Red Deer CNR station 1954The station was 62'x24' with a platform 300'x12'. The main floor had a ticket office, waiting rooms, toilets, baggage and express. On the 2nd floor was a residence. After several washouts, the bridge across the river was abandoned in 1941. A new link had been made to the CPR yards further west where CNR trains shared trackage with CP to the north junction.


Red Deer CNR station 1956The last passenger train left the station in 1955 at which time the ticket office and waiting rooms were replaced with more freight and express space. It was closed and demolished in 1960 when the yards were relocated back to the north side of river and the site redeveloped for the shopping centre. Photos at the time indicate a change of paint scheme in 1955 from white/grey with green trim to oxide red with cream trim.

Note: All renderings are the intellectual property of Paul Pettypiece and may only be used for personal or historical use.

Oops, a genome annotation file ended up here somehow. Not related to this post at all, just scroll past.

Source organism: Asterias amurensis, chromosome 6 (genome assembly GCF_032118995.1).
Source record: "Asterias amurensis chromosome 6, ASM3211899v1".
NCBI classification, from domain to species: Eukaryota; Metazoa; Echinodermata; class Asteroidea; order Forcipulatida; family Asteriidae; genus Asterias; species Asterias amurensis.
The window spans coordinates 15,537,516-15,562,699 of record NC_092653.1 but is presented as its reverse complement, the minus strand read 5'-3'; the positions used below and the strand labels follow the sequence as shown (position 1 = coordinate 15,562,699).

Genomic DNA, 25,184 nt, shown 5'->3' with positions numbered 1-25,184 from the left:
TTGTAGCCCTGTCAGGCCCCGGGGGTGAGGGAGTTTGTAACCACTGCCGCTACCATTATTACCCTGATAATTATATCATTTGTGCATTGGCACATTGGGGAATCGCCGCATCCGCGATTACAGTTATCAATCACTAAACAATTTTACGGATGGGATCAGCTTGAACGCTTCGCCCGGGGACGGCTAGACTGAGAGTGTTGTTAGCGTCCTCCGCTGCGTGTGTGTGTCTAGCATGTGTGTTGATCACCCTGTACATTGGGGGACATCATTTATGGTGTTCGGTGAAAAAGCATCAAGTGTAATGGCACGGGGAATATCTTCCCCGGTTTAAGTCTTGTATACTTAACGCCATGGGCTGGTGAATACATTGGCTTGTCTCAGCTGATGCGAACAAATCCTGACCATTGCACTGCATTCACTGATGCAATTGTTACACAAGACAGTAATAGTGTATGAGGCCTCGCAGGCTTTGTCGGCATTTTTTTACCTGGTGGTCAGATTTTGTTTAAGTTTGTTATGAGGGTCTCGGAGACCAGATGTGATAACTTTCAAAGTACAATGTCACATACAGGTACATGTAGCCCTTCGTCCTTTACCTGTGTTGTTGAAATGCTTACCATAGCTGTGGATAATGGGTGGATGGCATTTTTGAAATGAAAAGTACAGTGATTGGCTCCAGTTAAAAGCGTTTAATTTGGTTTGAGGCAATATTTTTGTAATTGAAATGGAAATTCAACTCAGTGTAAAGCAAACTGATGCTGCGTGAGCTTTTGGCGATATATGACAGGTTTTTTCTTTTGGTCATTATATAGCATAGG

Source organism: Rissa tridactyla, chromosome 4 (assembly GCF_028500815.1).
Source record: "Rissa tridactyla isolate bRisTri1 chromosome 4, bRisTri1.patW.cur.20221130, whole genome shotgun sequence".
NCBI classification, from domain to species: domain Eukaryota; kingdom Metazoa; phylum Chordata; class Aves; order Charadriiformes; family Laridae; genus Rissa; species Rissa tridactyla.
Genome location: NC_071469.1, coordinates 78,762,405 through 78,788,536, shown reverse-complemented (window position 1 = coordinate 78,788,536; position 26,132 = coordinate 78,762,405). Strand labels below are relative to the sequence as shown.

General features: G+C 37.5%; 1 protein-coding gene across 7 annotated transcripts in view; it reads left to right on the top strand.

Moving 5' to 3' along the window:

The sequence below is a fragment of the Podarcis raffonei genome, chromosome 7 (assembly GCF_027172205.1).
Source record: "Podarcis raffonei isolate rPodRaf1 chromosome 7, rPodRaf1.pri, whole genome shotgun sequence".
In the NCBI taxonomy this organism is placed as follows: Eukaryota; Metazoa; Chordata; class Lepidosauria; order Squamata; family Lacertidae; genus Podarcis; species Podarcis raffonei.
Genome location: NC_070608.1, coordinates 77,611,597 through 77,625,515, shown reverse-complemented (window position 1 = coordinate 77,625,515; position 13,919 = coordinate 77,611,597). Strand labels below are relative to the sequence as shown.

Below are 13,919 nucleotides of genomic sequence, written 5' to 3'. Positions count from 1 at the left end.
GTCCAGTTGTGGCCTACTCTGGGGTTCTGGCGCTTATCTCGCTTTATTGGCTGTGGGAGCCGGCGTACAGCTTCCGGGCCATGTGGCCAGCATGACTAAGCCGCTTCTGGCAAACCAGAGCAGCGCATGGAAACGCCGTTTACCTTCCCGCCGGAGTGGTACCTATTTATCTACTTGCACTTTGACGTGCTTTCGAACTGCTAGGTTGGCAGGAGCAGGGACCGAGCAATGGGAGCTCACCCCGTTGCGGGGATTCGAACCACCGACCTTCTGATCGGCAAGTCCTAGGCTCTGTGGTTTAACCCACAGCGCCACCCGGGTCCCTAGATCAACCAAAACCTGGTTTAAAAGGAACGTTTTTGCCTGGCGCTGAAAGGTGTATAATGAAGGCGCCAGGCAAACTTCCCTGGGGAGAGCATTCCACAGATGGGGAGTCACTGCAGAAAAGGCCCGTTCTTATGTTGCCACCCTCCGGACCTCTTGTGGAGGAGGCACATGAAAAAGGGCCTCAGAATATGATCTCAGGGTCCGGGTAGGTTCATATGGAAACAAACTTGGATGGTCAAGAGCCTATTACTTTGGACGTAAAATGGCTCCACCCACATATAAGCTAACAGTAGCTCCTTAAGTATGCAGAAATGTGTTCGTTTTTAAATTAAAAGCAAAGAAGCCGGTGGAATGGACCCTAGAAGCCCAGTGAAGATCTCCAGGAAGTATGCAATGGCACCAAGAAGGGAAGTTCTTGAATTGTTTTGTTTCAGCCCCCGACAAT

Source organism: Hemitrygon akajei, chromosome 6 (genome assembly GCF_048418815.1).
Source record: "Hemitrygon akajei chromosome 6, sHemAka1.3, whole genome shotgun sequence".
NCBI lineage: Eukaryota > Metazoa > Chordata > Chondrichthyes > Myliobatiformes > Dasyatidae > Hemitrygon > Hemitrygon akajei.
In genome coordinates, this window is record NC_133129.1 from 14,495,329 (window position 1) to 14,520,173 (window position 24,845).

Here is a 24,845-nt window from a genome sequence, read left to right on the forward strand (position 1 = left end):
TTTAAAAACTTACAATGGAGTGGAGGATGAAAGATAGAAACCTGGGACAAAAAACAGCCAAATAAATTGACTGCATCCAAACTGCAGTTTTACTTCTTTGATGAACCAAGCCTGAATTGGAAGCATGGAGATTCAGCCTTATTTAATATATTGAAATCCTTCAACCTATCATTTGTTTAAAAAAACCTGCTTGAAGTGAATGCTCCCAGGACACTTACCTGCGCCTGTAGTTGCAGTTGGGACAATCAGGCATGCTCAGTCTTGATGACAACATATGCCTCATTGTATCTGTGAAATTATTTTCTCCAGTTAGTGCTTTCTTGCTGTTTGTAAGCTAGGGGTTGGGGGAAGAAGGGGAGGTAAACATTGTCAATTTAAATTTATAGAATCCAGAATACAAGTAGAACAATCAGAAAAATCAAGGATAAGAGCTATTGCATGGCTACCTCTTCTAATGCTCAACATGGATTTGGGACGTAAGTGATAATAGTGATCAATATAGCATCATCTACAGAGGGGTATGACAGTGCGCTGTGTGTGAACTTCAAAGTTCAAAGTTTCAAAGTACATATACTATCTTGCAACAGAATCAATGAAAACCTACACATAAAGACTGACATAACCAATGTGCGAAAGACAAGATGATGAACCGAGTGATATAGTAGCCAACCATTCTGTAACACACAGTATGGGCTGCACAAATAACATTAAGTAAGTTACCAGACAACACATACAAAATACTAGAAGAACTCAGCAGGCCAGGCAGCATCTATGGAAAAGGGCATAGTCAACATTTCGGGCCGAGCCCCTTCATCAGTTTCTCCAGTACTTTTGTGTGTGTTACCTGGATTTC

Railway Stations of the Region
C & ER Combination Stations
Portable Stations
Red Deer CPR 1910 Station
Role of Railway Stations
Red Deer's 4 Stations
CPR Stations in Central Alberta
CNR Stations in Central Alberta
Multiple Station Communities
Station Plans
 

 
The Railways of Central Alberta
Calgary & Edmonton Railway
C & E Railway at Red Deer
Alberta Central Railway
Canadian Northern Railway
Canadian Northern Western RR
Canadian National Railway in RD
Grand Trunk Pacific Central Alberta
Lacombe & Blindman Valley RR
Timetable Excerpts
 
 
Trails, Transit, Trains
Trails and Trains Overview
Trains and Transit Overview

Milestones 1910-13
Calgary Edmonton Trail
Transit in Central Alberta
Red Deer Transit

Jubilee 3001 Chinook
Locomotives Central Alberta
Rise and Fall of Passenger Rail

 

Bridges, Structures, Heritage
Rail Structures of Region
Central Alberta Rail Bridges

Mintlaw Trestle
Alberta's Railway Bridges
Western Canada Rail Bridges



 

 

Home | Why Forth Junction? | FAQ | Media News
 Collections Policy | Bibliography | Copyright, Terms of Use, Privacy Policy

Copyright 2009-2015 Forth Junction Heritage Society. All Rights Reserved.                          website developed by Central Alberta Websites